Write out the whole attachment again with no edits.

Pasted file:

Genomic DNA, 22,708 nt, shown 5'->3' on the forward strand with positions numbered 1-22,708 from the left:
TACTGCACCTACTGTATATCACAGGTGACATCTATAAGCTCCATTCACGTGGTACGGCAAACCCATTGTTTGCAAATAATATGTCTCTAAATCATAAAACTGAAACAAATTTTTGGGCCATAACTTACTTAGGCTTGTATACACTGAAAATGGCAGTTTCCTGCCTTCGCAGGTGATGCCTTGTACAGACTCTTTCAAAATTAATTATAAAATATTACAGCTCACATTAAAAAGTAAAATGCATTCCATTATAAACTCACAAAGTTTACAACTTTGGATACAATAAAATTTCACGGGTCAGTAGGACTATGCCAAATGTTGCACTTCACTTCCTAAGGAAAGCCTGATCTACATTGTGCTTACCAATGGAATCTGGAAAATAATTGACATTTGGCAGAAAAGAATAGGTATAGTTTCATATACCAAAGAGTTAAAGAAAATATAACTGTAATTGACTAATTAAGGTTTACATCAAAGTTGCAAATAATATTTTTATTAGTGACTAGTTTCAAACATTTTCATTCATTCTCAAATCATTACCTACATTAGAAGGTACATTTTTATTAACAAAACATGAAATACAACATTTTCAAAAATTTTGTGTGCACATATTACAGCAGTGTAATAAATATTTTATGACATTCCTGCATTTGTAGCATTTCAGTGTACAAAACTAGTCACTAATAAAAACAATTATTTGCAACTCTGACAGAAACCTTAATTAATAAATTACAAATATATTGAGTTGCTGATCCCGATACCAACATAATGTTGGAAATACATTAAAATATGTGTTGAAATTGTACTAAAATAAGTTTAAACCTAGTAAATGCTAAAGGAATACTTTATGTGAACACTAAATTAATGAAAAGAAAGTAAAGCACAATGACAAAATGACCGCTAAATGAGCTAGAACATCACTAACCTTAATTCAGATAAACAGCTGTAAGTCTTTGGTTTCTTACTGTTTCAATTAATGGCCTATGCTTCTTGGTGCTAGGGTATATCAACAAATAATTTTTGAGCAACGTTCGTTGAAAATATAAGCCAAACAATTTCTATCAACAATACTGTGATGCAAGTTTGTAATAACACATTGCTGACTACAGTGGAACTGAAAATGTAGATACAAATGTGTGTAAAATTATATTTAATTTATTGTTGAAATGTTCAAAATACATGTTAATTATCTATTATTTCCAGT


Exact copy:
Genomic DNA, 22,708 nt, shown 5'->3' on the forward strand with positions numbered 1-22,708 from the left:
TACTGCACCTACTGTATATCACAGGTGACATCTATAAGCTCCATTCACGTGGTACGGCAAACCCATTGTTTGCAAATAATATGTCTCTAAATCATAAAACTGAAACAAATTTTTGGGCCATAACTTACTTAGGCTTGTATACACTGAAAATGGCAGTTTCCTGCCTTCGCAGGTGATGCCTTGTACAGACTCTTTCAAAATTAATTATAAAATATTACAGCTCACATTAAAAAGTAAAATGCATTCCATTATAAACTCACAAAGTTTACAACTTTGGATACAATAAAATTTCACGGGTCAGTAGGACTATGCCAAATGTTGCACTTCACTTCCTAAGGAAAGCCTGATCTACATTGTGCTTACCAATGGAATCTGGAAAATAATTGACATTTGGCAGAAAAGAATAGGTATAGTTTCATATACCAAAGAGTTAAAGAAAATATAACTGTAATTGACTAATTAAGGTTTACATCAAAGTTGCAAATAATATTTTTATTAGTGACTAGTTTCAAACATTTTCATTCATTCTCAAATCATTACCTACATTAGAAGGTACATTTTTATTAACAAAACATGAAATACAACATTTTCAAAAATTTTGTGTGCACATATTACAGCAGTGTAATAAATATTTTATGACATTCCTGCATTTGTAGCATTTCAGTGTACAAAACTAGTCACTAATAAAAACAATTATTTGCAACTCTGACAGAAACCTTAATTAATAAATTACAAATATATTGAGTTGCTGATCCCGATACCAACATAATGTTGGAAATACATTAAAATATGTGTTGAAATTGTACTAAAATAAGTTTAAACCTAGTAAATGCTAAAGGAATACTTTATGTGAACACTAAATTAATGAAAAGAAAGTAAAGCACAATGACAAAATGACCGCTAAATGAGCTAGAACATCACTAACCTTAATTCAGATAAACAGCTGTAAGTCTTTGGTTTCTTACTGTTTCAATTAATGGCCTATGCTTCTTGGTGCTAGGGTATATCAACAAATAATTTTTGAGCAACGTTCGTTGAAAATATAAGCCAAACAATTTCTATCAACAATACTGTGATGCAAGTTTGTAATAACACATTGCTGACTACAGTGGAACTGAAAATGTAGATACAAATGTGTGTAAAATTATATTTAATTTATTGTTGAAATGTTCAAAATACATGTTAATTATCTATTATTTCCAGT